Tuesday, August 07, 2007

Reach Out and Plug In

I love the way Blogging provides topics of conversation. As I sat drinking iced coffee with my friend Lydia today in the Arlington Murky Coffee after hiking around Roosevelt Island in the stinking heat, I threw out Aileen’s comment about the disappearance of manners and an interesting conversation followed.

Here is my comment on Aileen’s post:

The bottom line is we live in a society of selfish people. Selfish people breed selfish little people. They all think the world evolves about them and they can do as they damn well please (with no thank you.) Children learn from the example of their parents. If they see the parents abusing cell phone use in public, how can we expect anything else from the next generation? I'm happy to say that I think my kids would pass a politeness test, with perhaps a few points deducted from my daughter's score for cell phone usage. But much of our society would fail miserably and not even wince at getting a bad grade. It's sad that good manners have become as passe as rotary dial phones. We gave up a lot when we entered into the new millennium! So how do we get it back? Is it lost forever?

Lydia saw an interesting extension of this, noting that even though we are more connected electronically with music and with friends, it’s a virtual connection. We have traded tangibility for immediacy. This translates into the fact that a person now walks down the street with a Bluetooth earbud and an Ipod and a cell phone to completely mesmerize her to the point of never noticing the beautiful flower or the beautiful building or the beautiful person she passes. She suggested a movie called something like “You and Me and Someone Else”, which addresses this topic. Does anyone know this movie – the exact title?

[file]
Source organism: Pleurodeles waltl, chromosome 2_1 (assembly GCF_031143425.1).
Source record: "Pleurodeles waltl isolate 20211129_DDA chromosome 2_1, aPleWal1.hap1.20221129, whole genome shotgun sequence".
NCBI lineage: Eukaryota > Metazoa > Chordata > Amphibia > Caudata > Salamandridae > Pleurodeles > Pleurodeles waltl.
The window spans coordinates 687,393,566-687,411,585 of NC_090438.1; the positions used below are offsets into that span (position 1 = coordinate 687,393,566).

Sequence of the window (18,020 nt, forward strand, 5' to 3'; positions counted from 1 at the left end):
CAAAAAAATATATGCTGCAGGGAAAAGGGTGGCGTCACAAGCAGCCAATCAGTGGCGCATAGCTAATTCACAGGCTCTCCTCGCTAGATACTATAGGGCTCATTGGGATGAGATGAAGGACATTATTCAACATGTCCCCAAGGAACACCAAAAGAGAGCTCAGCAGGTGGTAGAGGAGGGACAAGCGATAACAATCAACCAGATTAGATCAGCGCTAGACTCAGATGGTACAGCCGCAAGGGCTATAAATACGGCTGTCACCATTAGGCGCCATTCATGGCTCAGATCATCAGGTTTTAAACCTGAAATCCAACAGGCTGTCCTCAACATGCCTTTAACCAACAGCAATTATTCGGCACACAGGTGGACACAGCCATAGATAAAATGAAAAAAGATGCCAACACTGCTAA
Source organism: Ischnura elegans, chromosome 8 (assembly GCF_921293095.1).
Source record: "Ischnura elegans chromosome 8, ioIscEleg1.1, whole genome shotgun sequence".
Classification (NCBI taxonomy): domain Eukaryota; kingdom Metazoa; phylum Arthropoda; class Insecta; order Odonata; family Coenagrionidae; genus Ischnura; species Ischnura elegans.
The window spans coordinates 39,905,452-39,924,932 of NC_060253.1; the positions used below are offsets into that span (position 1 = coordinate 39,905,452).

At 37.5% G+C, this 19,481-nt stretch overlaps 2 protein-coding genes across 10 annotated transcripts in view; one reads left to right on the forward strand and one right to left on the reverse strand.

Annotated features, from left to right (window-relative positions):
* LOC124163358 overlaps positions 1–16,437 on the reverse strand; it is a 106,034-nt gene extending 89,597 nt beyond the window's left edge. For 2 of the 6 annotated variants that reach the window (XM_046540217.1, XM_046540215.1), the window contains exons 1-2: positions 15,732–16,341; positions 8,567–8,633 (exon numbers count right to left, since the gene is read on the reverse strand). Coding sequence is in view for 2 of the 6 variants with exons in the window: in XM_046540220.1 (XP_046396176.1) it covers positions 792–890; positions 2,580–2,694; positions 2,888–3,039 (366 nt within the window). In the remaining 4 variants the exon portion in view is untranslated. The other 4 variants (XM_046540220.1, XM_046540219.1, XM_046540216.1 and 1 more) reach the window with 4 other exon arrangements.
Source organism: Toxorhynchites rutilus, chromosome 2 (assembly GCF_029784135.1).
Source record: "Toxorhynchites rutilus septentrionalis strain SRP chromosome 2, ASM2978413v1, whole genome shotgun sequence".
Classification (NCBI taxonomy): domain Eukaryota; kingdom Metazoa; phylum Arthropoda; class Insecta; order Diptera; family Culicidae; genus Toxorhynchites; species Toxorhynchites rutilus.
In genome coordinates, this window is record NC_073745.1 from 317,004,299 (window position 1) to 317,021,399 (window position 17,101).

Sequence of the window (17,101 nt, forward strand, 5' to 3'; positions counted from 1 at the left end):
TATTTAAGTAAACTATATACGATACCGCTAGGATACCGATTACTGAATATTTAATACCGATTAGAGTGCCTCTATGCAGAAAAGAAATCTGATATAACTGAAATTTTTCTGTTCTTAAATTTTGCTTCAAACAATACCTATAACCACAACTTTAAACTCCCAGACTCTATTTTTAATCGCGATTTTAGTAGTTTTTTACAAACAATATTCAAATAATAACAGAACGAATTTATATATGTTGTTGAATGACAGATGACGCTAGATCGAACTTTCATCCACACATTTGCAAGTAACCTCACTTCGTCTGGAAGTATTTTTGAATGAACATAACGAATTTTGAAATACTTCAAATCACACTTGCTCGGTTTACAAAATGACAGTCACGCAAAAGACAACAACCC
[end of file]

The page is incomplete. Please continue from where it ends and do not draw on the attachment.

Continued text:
This type of behavior creates a totally virtual world in which it is seldom necessary to have face-to-face interaction with anyone. We can have Internet friends and Internet tunes and Internet games and Internet shopping and virtually any number of other connections we could possibly want without having to go anywhere at all. It also means there is no necessity to dress up or brush your teeth or extend your hand in greeting.

What a very different world children today live in from the one in which I grew up. We played outside all day with friends, coming home only for dinner some days. We rode our bikes to the park. The only electronic staple in our lives was the television set, where we often took an afternoon break to watch LoonyTunes. In the South, we said “Yes Ma’am” and “No Sir” and never addressed adults by their first names. Manners were not optional.

Did the presence of manners and the absence of electronics make us better people? Probably not, but ours was a different world back then before life became virtual.


Blogger Kristin said...

I do think that the electronic medium allows people to shed responsibility or accountability for their actions. It's a lot easier to be rude or even cruel if you cannot see the outcome. It's a shame.

1:43 PM  
Blogger Pauline said...

I agree that the ever present cell phone is an interruption and a way of separating people even when they are together. I saw any number of couples this weekend who were walking side by side, each with a phone to the ear. And here I was on vacation partly to be away from the constant presence of phone and computer. I grew up much the way you did, albeit even more rural, often spending days by myself and by choice. When I was with someone, I was THERE, not distracted by someone else trying to reach me by phone.

8:59 PM  
Blogger Barbara said...

Kristin -- I totally agree that being face-to-face tends to improve interpersonal behavior.

Pauline -- I just fail to understand why every conversation seems to have a new urgency these days. In the old days (when you and I were growing up), there were no answering machines and certainly no cell phones. Most things simply waited until contact by phone or in person was possible. Undivided attention now comes at a premium. Somehow I don't measure that as progress.